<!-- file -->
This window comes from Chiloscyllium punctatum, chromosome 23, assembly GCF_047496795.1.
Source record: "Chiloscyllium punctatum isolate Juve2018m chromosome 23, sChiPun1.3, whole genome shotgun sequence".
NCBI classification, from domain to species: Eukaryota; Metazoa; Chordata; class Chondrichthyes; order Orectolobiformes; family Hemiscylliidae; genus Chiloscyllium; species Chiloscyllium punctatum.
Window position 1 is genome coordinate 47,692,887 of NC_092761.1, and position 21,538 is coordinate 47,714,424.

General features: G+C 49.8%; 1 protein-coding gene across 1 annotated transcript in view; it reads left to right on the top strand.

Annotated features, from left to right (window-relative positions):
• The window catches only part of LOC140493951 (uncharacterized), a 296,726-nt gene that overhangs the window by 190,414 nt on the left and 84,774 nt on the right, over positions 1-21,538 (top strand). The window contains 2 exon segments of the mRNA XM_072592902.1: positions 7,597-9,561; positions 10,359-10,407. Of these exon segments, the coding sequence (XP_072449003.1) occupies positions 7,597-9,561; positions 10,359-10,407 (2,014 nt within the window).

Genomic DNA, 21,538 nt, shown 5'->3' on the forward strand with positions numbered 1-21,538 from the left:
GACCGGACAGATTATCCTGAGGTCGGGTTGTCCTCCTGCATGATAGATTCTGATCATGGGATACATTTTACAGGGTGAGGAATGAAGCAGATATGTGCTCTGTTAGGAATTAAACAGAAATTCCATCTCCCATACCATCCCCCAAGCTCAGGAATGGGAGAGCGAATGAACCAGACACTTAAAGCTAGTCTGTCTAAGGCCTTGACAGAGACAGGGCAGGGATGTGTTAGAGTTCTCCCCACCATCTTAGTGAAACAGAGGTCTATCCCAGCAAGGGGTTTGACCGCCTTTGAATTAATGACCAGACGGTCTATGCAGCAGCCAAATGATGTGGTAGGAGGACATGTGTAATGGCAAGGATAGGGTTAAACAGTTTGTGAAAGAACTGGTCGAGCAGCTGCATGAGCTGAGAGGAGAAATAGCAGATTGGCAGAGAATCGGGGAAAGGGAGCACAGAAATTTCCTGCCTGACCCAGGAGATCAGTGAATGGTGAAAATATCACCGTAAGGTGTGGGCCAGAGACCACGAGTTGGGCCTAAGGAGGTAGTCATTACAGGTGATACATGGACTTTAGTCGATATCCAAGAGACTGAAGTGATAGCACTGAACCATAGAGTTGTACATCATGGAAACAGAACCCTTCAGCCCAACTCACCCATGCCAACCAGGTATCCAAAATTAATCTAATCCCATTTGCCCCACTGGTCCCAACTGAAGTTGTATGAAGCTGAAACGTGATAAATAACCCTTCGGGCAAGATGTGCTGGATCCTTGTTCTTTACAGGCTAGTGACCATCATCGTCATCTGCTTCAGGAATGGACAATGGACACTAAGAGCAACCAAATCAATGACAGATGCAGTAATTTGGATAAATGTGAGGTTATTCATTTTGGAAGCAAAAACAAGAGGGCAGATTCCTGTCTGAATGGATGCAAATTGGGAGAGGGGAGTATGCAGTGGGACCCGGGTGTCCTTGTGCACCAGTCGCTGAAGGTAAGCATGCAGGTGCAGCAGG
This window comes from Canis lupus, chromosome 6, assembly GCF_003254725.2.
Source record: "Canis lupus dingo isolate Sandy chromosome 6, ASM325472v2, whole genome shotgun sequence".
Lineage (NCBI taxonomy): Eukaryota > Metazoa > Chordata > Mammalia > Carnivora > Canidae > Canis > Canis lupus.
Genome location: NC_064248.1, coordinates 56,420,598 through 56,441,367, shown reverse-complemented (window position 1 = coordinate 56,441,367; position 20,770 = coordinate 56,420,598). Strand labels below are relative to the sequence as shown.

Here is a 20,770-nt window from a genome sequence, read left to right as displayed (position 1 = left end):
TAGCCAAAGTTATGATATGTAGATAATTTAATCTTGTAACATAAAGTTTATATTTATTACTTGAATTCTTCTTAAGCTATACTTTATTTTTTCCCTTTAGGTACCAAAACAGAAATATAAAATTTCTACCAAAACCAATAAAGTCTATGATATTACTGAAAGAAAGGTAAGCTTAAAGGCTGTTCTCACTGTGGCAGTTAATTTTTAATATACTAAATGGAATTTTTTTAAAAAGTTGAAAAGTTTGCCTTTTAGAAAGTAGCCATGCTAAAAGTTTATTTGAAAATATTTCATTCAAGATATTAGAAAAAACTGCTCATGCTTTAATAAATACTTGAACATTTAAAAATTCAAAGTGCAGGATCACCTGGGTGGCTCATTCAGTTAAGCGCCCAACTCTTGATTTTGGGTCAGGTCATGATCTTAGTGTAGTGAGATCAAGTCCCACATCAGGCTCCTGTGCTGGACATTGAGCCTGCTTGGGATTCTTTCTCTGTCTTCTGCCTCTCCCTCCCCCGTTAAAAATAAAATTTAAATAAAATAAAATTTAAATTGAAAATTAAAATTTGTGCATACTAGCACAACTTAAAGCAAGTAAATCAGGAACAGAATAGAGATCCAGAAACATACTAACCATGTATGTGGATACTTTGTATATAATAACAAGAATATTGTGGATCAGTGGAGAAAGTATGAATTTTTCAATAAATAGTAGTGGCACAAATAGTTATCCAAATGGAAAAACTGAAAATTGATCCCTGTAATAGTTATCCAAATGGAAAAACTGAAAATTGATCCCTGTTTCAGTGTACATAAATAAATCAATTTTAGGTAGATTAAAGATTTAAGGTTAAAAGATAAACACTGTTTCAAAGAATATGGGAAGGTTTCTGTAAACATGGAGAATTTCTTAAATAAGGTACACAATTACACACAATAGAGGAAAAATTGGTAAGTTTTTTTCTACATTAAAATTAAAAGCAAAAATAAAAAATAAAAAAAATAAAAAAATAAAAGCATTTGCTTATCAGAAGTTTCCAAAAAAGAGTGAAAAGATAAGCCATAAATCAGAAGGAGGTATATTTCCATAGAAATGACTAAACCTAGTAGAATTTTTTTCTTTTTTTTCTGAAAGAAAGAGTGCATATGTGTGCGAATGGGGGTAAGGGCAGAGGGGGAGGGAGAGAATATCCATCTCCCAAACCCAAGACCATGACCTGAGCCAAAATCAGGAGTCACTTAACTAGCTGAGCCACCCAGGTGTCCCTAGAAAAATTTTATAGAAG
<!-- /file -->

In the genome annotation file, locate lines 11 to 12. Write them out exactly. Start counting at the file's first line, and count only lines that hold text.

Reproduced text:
Source record: "Canis lupus dingo isolate Sandy chromosome 6, ASM325472v2, whole genome shotgun sequence".
Lineage (NCBI taxonomy): Eukaryota > Metazoa > Chordata > Mammalia > Carnivora > Canidae > Canis > Canis lupus.